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or -wards
a. In a specified direction in time or space: downward.
b. Toward a specified place or position: skyward.
a. Occurring or situated in a specified direction: leftward.
b. Having a direction toward a specified place or position: landward. See Usage Note at backward.

[Middle English, from Old English -weard; see wer- in Indo-European roots.]
American Heritage® Dictionary of the English Language, Fifth Edition. Copyright © 2016 by Houghton Mifflin Harcourt Publishing Company. Published by Houghton Mifflin Harcourt Publishing Company. All rights reserved.


1. (forming adjectives) indicating direction towards: a backward step; heavenward progress.
2. (forming adverbs) a variant and the usual US and Canadian form of -wards
[Old English -weard towards]
Collins English Dictionary – Complete and Unabridged, 12th Edition 2014 © HarperCollins Publishers 1991, 1994, 1998, 2000, 2003, 2006, 2007, 2009, 2011, 2014



1. a division or district of a city or town, as for administrative or political purposes.
2. one of the districts into which certain English and Scottish boroughs are divided.
3. a division or large room of a hospital for a particular class of patients: a convalescent ward.
4. any of the separate divisions of a prison.
5. one of the subdivisions of a stake in the Mormon Church, presided over by a bishop.
6. an open space within or between the walls of a castle.
7. a person, esp. a minor, who has been legally placed under the care of a guardian or a court.
8. the state of being under restraining guard or in custody.
9. a movement or posture of defense, as in fencing.
10. a curved ridge of metal in a lock, fitting only a key with a corresponding notch.
11. the notch or slot on a key into which such a ridge fits.
12. the act of keeping guard or protective watch: watch and ward.
13. to avert or turn aside (danger, an attack, etc.) (usu. fol. by off): to ward off a blow.
14. to place in a ward, as of a hospital.
15. Archaic. to protect; guard.
[before 900; (n.) Middle English warde, Old English weard; (v.) Middle English; Old English weardian, c. Old Saxon wardon, Old High German wartēn, Old Norse vartha; compare guard]
ward′less, adj.



1. (Aaron) Montgomery, 1843–1913, U.S. mail-order retailer.
2. Artemus (Charles Farrar Browne), 1834–67, U.S. humorist.
3. Barbara (Baroness Jackson of Lodsworth), 1914–81, British economist, journalist, and conservationist.
4. Mrs. Humphry (Mary Augusta Arnold), 1851–1920, English novelist, born in Tasmania.


a suffix denoting spatial or temporal direction, as specified by the initial element: afterward; backward; seaward. Also, -wards.
[Middle English; Old English -weard, c. Old Frisian, Old Saxon -ward, Old High German -wart; akin to Latin vertere to turn (see verse)]
usage: Words formed with this suffix can be used as adverbs or adjectives. Although both -ward and -wards are standard for the adverbial use, the -ward form is more common in edited American English writing: to reach upward; to fall forward. The adjective form is always -ward: a backward glance.
Random House Kernerman Webster's College Dictionary, © 2010 K Dictionaries Ltd. Copyright 2005, 1997, 1991 by Random House, Inc. All rights reserved.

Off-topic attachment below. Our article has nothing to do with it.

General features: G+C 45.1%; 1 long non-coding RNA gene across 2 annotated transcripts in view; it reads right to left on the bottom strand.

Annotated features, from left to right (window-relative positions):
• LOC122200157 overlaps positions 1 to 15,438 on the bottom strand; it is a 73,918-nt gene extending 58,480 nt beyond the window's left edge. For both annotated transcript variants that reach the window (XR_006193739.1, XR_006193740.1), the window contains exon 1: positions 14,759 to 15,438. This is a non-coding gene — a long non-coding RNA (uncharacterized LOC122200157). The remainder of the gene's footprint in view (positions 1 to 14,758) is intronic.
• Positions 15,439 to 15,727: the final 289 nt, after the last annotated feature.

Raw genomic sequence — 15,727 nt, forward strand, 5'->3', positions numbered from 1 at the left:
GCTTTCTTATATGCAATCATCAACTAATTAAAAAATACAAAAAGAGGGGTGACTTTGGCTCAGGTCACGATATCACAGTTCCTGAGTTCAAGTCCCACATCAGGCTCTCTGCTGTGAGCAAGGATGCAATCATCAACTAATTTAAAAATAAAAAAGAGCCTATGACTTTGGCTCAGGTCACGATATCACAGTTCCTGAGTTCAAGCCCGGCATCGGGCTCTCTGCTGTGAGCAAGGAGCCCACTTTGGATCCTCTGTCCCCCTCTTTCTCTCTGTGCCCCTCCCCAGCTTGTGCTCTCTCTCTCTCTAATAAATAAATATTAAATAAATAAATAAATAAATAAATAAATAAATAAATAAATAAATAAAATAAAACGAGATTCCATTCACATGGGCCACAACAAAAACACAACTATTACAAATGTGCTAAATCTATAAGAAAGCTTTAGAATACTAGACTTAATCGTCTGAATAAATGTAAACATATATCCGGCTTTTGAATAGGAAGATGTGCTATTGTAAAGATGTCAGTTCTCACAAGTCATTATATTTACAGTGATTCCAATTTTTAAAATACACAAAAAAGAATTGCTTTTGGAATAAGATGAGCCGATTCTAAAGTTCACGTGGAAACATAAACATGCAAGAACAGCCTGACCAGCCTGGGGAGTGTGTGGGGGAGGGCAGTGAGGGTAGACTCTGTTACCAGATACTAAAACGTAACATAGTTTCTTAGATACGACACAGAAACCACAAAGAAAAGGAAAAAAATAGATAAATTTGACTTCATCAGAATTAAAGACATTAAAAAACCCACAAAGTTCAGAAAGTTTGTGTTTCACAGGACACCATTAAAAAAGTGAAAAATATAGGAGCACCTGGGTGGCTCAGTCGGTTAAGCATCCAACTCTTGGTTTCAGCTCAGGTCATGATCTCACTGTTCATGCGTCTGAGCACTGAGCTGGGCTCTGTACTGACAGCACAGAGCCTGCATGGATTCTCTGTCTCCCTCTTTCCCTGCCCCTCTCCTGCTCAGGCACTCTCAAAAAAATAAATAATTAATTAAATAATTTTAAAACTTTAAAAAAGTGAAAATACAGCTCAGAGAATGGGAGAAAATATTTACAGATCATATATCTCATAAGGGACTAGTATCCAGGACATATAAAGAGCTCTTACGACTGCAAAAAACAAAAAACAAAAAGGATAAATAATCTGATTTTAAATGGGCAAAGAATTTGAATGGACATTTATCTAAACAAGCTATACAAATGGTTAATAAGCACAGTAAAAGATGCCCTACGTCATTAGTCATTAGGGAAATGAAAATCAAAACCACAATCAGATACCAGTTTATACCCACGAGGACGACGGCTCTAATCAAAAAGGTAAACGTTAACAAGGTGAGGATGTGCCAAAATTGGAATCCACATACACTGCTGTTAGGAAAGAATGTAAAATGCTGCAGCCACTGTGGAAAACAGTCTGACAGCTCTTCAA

1. '-wards' in adverbs

-wards is a suffix that forms adverbs showing direction. For example, if you move or look backwards, you move or look in the direction your back is facing. If you move or look northwards, you move or look towards the north.

Ryan walked forwards a couple of steps.
I looked out the window and could see eastwards as far as the distant horizon.
She stretched upwards to the cupboard above the sink.

Here are some common adverbs ending in -wards:


However, you can be creative and add -wards to other nouns in order to show direction. For example, if you look skywards, you look in the direction of the sky. If you move seawards, you move in the direction of the sea.

2. '-ward' in adverbs

In American English, and sometimes in British English, -ward is used instead of '-wards' to form adverbs of direction. For example, instead of saying 'He looked upwards', American speakers usually say 'He looked upward'.

I began to climb upward over the steepest ground.
They marched westward.
3. '-ward' in adjectives

In both British and American English, -ward is used to form adjectives showing direction. For example, you say 'a backward glance' and 'a homeward journey'. These adjectives are usually used in front of nouns.

There were plans for the eastward expansion of London.
His announcement was followed by silence and downward glances.
She arrived in London and started preparing for her onward journey to Paris.

Be Careful!
Both afterwards and afterward are always adverbs, not adjectives. Afterward is more common in American English.

They got married not long afterwards.
I left soon afterward.

Be Careful!
Both towards and toward are always prepositions, not adjectives or adverbs.

He saw his mother running towards him.
She glanced toward the door.
See to
Collins COBUILD English Usage © HarperCollins Publishers 1992, 2004, 2011, 2012


adv suf-wärts; southward(s)südwärts; town-/parkward(s)in Richtung Stadt/Park; in a homeward(s) directionRichtung Heimat
Collins German Dictionary – Complete and Unabridged 7th Edition 2005. © William Collins Sons & Co. Ltd. 1980 © HarperCollins Publishers 1991, 1997, 1999, 2004, 2005, 2007


(wəd(z)) in a (certain) direction as in backward(s), homeward(s)
Kernerman English Multilingual Dictionary © 2006-2013 K Dictionaries Ltd.